language


Once a long time ago (last week, which is a generation in blog years), I began a series on Story.Why I live on stories, why they nourish and heal me, why I believe that one of the world's deepest needs is Story . .. not that the world is lacking in Stories but rather in ability to hear, to walk with and sit with and to live among stories.

I am handed a note in church.  It reads,

I love you mom 
but I am running away anyway.  
Love, 
Tilly the cat.

As I type this my daughters are in their secret hideout.  Dozens of stuffed animals are gathered around, and there is a lot of whispering and dramatic outbursts and soon there will be arguing and tears too.  Because stories don't always work out the way we think they should.

My children speak a language of stories.  Their little lives consist almost entirely of stories.  I am amazed at the scope and detail of their memories, and I think the way they are able to tell me exactly what we did at their cousin's birthday party three years ago is because every event is woven so magically into an unfolding story in their minds.

It is a very small leap for their minds to go from their real-life stories into make believe.  Their lives are spent in story.

We all were born storytellers, born into stories, but when do we lose our language?  We soon learn to speak in facts known as True and story therefore is . . . well, Untrue?

But it is stories which facts float upon, stories which give meaning to our data and information, we walk among stories and live within story.  We cannot escape stories or exist apart from story.

The universe is made of stories, not atoms
-Muriel Rukeyser

It is one of the greater triumphs of Lucifer that he has managed to make Christians (Christians!) believe that a story is a lie, that a myth should be outgrown by puberty, that to act in a play is inconsistent with true religion. 
For the past several generations we’ve forgotten what psychologists call our archaic understanding, a willingness to know things in their deepest, most mythic sense. We’re all born with archaic understanding, and I’d guess that the loss of it goes directly along with the loss of ourselves as creators.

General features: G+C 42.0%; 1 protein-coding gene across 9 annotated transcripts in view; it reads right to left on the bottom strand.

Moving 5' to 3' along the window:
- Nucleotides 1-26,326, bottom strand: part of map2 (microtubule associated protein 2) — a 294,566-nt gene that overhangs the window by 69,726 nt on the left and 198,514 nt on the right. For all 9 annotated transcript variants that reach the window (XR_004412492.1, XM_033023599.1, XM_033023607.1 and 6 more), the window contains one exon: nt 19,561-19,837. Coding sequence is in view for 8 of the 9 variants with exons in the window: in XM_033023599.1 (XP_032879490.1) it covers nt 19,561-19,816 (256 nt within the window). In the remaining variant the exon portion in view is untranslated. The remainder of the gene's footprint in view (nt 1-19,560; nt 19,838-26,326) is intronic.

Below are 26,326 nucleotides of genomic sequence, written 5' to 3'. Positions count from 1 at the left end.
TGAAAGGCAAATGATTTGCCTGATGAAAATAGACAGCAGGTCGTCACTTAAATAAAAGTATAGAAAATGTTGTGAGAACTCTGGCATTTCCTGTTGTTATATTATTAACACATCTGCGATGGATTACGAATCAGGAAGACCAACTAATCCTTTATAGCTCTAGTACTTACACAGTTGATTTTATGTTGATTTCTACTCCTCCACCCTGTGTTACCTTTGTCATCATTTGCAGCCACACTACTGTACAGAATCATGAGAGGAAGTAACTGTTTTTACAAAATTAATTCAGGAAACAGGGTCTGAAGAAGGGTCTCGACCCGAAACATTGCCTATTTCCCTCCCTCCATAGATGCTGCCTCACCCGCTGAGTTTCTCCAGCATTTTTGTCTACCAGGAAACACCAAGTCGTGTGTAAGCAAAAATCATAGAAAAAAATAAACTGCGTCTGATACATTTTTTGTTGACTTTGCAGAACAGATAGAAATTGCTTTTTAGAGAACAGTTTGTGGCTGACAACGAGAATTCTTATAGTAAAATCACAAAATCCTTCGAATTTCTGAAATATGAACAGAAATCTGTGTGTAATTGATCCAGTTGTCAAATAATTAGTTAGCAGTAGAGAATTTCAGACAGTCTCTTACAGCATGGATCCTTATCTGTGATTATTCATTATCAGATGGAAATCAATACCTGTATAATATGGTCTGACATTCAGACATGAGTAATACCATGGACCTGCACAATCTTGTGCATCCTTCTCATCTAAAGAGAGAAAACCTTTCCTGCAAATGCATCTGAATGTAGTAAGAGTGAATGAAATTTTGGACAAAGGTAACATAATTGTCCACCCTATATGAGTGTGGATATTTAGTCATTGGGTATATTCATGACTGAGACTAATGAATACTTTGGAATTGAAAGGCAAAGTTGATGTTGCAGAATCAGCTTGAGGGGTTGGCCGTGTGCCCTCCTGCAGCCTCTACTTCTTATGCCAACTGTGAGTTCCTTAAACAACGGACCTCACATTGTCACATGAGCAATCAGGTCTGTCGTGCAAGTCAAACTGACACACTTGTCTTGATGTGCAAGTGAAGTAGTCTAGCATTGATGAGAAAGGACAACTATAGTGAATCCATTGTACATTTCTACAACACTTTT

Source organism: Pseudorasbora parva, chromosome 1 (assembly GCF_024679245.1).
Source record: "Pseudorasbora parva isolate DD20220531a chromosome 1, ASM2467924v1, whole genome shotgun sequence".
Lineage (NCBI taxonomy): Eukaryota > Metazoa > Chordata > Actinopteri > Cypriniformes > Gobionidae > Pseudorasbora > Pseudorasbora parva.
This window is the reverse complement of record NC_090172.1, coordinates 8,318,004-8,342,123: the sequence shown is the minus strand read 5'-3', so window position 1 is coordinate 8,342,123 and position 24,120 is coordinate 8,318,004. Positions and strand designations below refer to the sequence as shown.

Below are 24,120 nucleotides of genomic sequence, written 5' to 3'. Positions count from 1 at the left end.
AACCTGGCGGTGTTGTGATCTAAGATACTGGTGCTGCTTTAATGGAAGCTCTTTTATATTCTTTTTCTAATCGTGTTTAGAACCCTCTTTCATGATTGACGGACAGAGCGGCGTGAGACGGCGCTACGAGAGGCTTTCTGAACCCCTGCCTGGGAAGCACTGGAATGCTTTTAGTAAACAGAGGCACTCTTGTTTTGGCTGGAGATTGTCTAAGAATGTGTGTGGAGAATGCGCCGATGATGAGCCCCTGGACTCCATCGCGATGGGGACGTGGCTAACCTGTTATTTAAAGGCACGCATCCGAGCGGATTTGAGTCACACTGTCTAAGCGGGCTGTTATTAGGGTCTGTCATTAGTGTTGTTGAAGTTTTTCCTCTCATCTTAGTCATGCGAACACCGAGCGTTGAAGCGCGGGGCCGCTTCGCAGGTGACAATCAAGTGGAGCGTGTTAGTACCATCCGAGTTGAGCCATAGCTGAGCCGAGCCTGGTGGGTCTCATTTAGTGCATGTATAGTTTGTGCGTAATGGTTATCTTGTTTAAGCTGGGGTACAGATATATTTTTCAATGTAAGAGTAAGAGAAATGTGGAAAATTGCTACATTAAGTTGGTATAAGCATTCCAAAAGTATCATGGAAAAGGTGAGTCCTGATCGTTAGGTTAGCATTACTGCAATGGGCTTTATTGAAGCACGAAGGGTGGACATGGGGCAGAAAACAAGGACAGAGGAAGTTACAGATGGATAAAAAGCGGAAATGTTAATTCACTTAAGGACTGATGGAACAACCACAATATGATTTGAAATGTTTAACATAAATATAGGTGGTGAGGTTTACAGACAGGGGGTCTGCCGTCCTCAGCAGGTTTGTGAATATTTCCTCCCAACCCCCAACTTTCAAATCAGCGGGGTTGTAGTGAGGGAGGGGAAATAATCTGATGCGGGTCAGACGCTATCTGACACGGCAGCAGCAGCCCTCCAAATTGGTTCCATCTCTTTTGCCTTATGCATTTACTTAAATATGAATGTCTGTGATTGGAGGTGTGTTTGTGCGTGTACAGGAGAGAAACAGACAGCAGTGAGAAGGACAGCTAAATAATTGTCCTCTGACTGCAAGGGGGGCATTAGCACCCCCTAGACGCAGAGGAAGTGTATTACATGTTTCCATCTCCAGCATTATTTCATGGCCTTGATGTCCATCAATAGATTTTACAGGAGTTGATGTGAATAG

Madeleine L'Engle, Walking on Water
We are studying the very beginnings- the first people and first kingdoms and now the very first known written language.  It is interesting that some of the earliest writing is believed to be
writing figurative, symbolic, and phonetic all at once, in the same text, the same phrase, I would almost say in the same word. (wikipedia)

Comments

ali said…
Oh jess, this was wonderful! Today I switched from student teaching in a social studies class over to a language arts room as a part of getting my license and I was thinking of these very things as I observed. I get this beautiful privilege of teaching them story. In many ways I do it in social studies, I tell them the real stories of people, but I am so excited to do it in a much more direct sense. They are starting in their textbooks which at first made me cringe but I am teaching Bradbury and Poe and graphic novel. I couldn't be more excited. Somedays I feel the lightness and joy of teaching nothing but books and other days the heaviness this wonderful responsibility.

Thank you for posting. Thank you for loving words and story, and for being unafriad to share them with others. :)
Jessica said…
Ali I know you will be an inspiring teacher! I wish I could sit in your classroom!
Janet said…
This is music to my ears. Just today I heard another news story about how much we need to improve education in math, science and technology. Which, no doubt, we do. But why does no one ever mention the need to re-enchant the world with stories?

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